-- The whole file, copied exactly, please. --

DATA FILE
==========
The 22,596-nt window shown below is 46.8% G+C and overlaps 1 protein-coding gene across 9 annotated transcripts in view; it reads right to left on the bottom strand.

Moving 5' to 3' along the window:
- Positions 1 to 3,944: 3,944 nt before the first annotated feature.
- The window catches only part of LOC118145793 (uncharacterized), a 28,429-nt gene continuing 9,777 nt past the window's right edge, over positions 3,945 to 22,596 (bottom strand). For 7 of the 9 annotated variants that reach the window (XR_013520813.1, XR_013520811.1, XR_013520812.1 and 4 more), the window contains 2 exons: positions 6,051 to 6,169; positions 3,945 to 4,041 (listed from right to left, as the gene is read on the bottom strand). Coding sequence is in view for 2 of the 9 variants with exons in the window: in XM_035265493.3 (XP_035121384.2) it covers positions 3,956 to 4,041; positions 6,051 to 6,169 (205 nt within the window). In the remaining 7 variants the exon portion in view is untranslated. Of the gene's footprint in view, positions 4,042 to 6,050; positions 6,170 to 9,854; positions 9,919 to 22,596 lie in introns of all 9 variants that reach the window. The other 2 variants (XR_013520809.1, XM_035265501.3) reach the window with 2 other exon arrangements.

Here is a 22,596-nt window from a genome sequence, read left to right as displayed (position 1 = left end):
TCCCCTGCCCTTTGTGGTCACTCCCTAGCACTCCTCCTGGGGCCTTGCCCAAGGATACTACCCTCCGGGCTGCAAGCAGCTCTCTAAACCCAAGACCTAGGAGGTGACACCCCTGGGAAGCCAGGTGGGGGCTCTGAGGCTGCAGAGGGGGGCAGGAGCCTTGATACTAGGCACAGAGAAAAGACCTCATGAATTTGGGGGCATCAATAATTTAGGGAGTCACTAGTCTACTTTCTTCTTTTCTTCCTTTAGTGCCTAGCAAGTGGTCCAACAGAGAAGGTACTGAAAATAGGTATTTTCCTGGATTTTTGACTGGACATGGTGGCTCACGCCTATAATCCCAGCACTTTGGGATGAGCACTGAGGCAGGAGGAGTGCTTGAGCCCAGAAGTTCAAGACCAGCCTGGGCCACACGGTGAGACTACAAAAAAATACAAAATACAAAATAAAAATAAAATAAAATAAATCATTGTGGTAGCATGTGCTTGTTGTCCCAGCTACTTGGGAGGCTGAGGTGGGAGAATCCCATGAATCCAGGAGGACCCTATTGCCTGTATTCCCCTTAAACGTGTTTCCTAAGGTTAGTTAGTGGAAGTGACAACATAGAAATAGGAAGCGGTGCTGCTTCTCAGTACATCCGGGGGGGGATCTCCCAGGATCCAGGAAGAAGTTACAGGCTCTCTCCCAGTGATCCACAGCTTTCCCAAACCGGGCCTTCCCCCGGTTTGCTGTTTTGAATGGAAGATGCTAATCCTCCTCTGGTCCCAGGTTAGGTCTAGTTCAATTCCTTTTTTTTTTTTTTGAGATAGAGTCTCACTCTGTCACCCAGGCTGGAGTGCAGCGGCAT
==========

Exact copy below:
The 22,596-nt window shown below is 46.8% G+C and overlaps 1 protein-coding gene across 9 annotated transcripts in view; it reads right to left on the bottom strand.

Moving 5' to 3' along the window:
- Positions 1 to 3,944: 3,944 nt before the first annotated feature.
- The window catches only part of LOC118145793 (uncharacterized), a 28,429-nt gene continuing 9,777 nt past the window's right edge, over positions 3,945 to 22,596 (bottom strand). For 7 of the 9 annotated variants that reach the window (XR_013520813.1, XR_013520811.1, XR_013520812.1 and 4 more), the window contains 2 exons: positions 6,051 to 6,169; positions 3,945 to 4,041 (listed from right to left, as the gene is read on the bottom strand). Coding sequence is in view for 2 of the 9 variants with exons in the window: in XM_035265493.3 (XP_035121384.2) it covers positions 3,956 to 4,041; positions 6,051 to 6,169 (205 nt within the window). In the remaining 7 variants the exon portion in view is untranslated. Of the gene's footprint in view, positions 4,042 to 6,050; positions 6,170 to 9,854; positions 9,919 to 22,596 lie in introns of all 9 variants that reach the window. The other 2 variants (XR_013520809.1, XM_035265501.3) reach the window with 2 other exon arrangements.

Here is a 22,596-nt window from a genome sequence, read left to right as displayed (position 1 = left end):
TCCCCTGCCCTTTGTGGTCACTCCCTAGCACTCCTCCTGGGGCCTTGCCCAAGGATACTACCCTCCGGGCTGCAAGCAGCTCTCTAAACCCAAGACCTAGGAGGTGACACCCCTGGGAAGCCAGGTGGGGGCTCTGAGGCTGCAGAGGGGGGCAGGAGCCTTGATACTAGGCACAGAGAAAAGACCTCATGAATTTGGGGGCATCAATAATTTAGGGAGTCACTAGTCTACTTTCTTCTTTTCTTCCTTTAGTGCCTAGCAAGTGGTCCAACAGAGAAGGTACTGAAAATAGGTATTTTCCTGGATTTTTGACTGGACATGGTGGCTCACGCCTATAATCCCAGCACTTTGGGATGAGCACTGAGGCAGGAGGAGTGCTTGAGCCCAGAAGTTCAAGACCAGCCTGGGCCACACGGTGAGACTACAAAAAAATACAAAATACAAAATAAAAATAAAATAAAATAAATCATTGTGGTAGCATGTGCTTGTTGTCCCAGCTACTTGGGAGGCTGAGGTGGGAGAATCCCATGAATCCAGGAGGACCCTATTGCCTGTATTCCCCTTAAACGTGTTTCCTAAGGTTAGTTAGTGGAAGTGACAACATAGAAATAGGAAGCGGTGCTGCTTCTCAGTACATCCGGGGGGGGATCTCCCAGGATCCAGGAAGAAGTTACAGGCTCTCTCCCAGTGATCCACAGCTTTCCCAAACCGGGCCTTCCCCCGGTTTGCTGTTTTGAATGGAAGATGCTAATCCTCCTCTGGTCCCAGGTTAGGTCTAGTTCAATTCCTTTTTTTTTTTTTTGAGATAGAGTCTCACTCTGTCACCCAGGCTGGAGTGCAGCGGCAT